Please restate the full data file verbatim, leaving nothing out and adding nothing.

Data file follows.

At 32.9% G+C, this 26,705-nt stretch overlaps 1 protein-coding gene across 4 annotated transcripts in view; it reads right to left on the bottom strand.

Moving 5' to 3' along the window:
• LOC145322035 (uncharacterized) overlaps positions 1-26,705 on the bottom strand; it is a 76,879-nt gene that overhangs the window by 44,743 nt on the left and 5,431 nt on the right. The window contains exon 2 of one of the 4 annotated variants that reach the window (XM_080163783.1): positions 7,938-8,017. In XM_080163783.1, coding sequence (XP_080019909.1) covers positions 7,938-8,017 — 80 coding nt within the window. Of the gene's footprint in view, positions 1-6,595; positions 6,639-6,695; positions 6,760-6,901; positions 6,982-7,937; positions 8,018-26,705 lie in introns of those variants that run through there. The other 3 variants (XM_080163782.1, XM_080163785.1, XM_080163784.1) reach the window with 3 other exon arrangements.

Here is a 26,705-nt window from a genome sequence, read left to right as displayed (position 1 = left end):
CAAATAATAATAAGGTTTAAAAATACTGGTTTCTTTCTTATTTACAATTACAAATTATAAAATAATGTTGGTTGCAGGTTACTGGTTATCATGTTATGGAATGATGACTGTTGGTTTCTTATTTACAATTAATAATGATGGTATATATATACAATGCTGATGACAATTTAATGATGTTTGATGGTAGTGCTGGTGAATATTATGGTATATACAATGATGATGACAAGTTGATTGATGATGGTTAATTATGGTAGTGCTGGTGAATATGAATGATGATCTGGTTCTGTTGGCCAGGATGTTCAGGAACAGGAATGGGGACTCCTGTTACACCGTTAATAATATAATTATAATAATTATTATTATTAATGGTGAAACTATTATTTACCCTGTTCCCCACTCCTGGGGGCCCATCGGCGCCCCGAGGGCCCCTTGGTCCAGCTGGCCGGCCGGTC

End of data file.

At 32.9% G+C, this 26,705-nt stretch overlaps 1 protein-coding gene across 4 annotated transcripts in view; it reads right to left on the bottom strand.

Moving 5' to 3' along the window:
• LOC145322035 (uncharacterized) overlaps positions 1-26,705 on the bottom strand; it is a 76,879-nt gene that overhangs the window by 44,743 nt on the left and 5,431 nt on the right. The window contains exon 2 of one of the 4 annotated variants that reach the window (XM_080163783.1): positions 7,938-8,017. In XM_080163783.1, coding sequence (XP_080019909.1) covers positions 7,938-8,017 — 80 coding nt within the window. Of the gene's footprint in view, positions 1-6,595; positions 6,639-6,695; positions 6,760-6,901; positions 6,982-7,937; positions 8,018-26,705 lie in introns of those variants that run through there. The other 3 variants (XM_080163782.1, XM_080163785.1, XM_080163784.1) reach the window with 3 other exon arrangements.

Here is a 26,705-nt window from a genome sequence, read left to right as displayed (position 1 = left end):
CAAATAATAATAAGGTTTAAAAATACTGGTTTCTTTCTTATTTACAATTACAAATTATAAAATAATGTTGGTTGCAGGTTACTGGTTATCATGTTATGGAATGATGACTGTTGGTTTCTTATTTACAATTAATAATGATGGTATATATATACAATGCTGATGACAATTTAATGATGTTTGATGGTAGTGCTGGTGAATATTATGGTATATACAATGATGATGACAAGTTGATTGATGATGGTTAATTATGGTAGTGCTGGTGAATATGAATGATGATCTGGTTCTGTTGGCCAGGATGTTCAGGAACAGGAATGGGGACTCCTGTTACACCGTTAATAATATAATTATAATAATTATTATTATTAATGGTGAAACTATTATTTACCCTGTTCCCCACTCCTGGGGGCCCATCGGCGCCCCGAGGGCCCCTTGGTCCAGCTGGCCGGCCGGTC